Every year on the first Saturday after the 25th of January, my friends Jonathon and Meg host a Bobby Burns Supper. This is the third year they've done it, and it's gotten better and better each time.
The first year Meg thought, "oh, I guess our friends don't like Scotch", because they had a bunch of mostly0full bottles afterwards. Last year, Jonathon splurged on a 12 year old Macallan, and learned that his friends did, indeed, like Scotch. Good Scotch, at any rate. This year the fellow bought a bottle of 15 year-old Macallan--I've never tasted anything so smooth (and so potent) in my life!
They have three traditions--The address to the Haggis (they serve real and vegetarian haggis, and the veggie stuff was fantastic this year), reading of Burns' poetry (often in silly accents, including--this year--Southern and German... v. strange, that), and the toast to the Immortal Memory.
The Immortal Memory is a biography speech, followed by a toast. It can be humorous or serious, although the tradition at this party is that it get heckled by the crowd. The loudest heckler of the evening is the one who gets to make the speech next year. Oddly enough, last year's winner was "in vacation" this week...
Which meant that I was called upon to give the speech. They went well. In fact, I'm really quite proud of how well they went--I spend most of my life either doing things that are very, very hard (like playing the violin) or very very easy (like my job at Northwestern, or most of the lighting design work that I get). Either way, I'm usually not very proud of the work I do.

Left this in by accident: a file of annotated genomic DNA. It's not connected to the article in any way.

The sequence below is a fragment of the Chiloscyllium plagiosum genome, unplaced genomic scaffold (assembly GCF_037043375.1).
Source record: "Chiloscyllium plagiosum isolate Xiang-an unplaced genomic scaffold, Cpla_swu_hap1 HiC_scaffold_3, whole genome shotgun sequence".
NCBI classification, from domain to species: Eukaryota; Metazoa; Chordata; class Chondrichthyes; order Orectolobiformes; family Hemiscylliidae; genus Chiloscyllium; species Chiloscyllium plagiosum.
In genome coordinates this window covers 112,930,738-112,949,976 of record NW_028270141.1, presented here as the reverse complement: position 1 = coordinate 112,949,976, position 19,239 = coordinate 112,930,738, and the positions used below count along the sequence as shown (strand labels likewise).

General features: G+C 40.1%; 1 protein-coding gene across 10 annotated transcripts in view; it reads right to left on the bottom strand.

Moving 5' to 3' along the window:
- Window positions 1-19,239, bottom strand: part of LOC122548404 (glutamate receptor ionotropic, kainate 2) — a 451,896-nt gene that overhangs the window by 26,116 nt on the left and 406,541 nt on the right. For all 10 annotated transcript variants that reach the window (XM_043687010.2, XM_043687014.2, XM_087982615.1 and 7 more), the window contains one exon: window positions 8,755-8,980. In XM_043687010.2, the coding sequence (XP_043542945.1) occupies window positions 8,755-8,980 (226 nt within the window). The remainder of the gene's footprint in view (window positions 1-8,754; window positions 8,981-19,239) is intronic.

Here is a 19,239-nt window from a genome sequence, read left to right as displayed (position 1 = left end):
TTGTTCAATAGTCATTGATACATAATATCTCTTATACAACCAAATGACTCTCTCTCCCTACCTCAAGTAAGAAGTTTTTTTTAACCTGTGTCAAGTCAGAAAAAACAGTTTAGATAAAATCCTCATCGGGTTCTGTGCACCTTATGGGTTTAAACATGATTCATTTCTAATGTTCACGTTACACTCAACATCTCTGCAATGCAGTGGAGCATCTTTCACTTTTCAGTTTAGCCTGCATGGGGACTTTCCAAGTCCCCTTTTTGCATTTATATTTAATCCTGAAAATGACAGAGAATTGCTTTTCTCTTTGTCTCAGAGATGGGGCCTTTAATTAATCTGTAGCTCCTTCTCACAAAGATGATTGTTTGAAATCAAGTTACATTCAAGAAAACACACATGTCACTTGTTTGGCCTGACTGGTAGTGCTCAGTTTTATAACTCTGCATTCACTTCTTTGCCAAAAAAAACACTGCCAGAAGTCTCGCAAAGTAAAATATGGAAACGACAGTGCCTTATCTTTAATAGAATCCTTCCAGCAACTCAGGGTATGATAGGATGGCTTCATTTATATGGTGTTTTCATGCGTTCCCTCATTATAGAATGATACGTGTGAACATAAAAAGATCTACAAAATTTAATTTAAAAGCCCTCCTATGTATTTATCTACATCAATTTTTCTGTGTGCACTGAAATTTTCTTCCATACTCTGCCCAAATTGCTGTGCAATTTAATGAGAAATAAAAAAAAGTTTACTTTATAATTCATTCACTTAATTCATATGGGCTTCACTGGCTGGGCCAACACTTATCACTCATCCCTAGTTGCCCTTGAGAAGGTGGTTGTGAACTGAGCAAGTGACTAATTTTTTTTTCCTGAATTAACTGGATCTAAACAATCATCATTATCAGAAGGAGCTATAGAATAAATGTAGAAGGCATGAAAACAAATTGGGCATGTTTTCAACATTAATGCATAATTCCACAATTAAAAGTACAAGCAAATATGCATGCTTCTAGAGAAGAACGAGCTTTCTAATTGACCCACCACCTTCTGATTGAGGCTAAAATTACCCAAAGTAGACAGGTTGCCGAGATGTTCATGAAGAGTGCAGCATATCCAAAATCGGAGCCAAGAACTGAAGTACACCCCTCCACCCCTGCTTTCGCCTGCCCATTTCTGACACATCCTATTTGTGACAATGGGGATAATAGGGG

But, by god, I can give an after-dinner speech! In fact, I'm fucking certified at it! Through a loophole, I'm the youngest certified Toastmaster in North Carolina (I didn't know that you had to be 18 to join, so I finished all of the requirements and made all the speeches before I turned 17). Anyway, I'm not claiming that it's anything world-saving, just that I'm much better at after-dinner speeches than most people I know, and I'm proud of that.
To continue tooting my own horn, I was so good that there weren't any hecklers. The speech went so well that I was afraid I was boring everyone to tears, because no one was saying anything (although they did laugh at most of the right places). My friend Dennis is giving the speech next year because he broke in at one point with a bunch of effusive praise--so effusive that everyone thought he was being sarcastic. Anyway, I'm getting uncomfortable talking about who good I am.
I made a True speech, and then when I'd finished they were willing to let me go ahead and give them the other one I'd written, the False speech. I took great precautions that, no matter how drunk I got, I could not possibly find myself reciting the rap song that I wrote, however.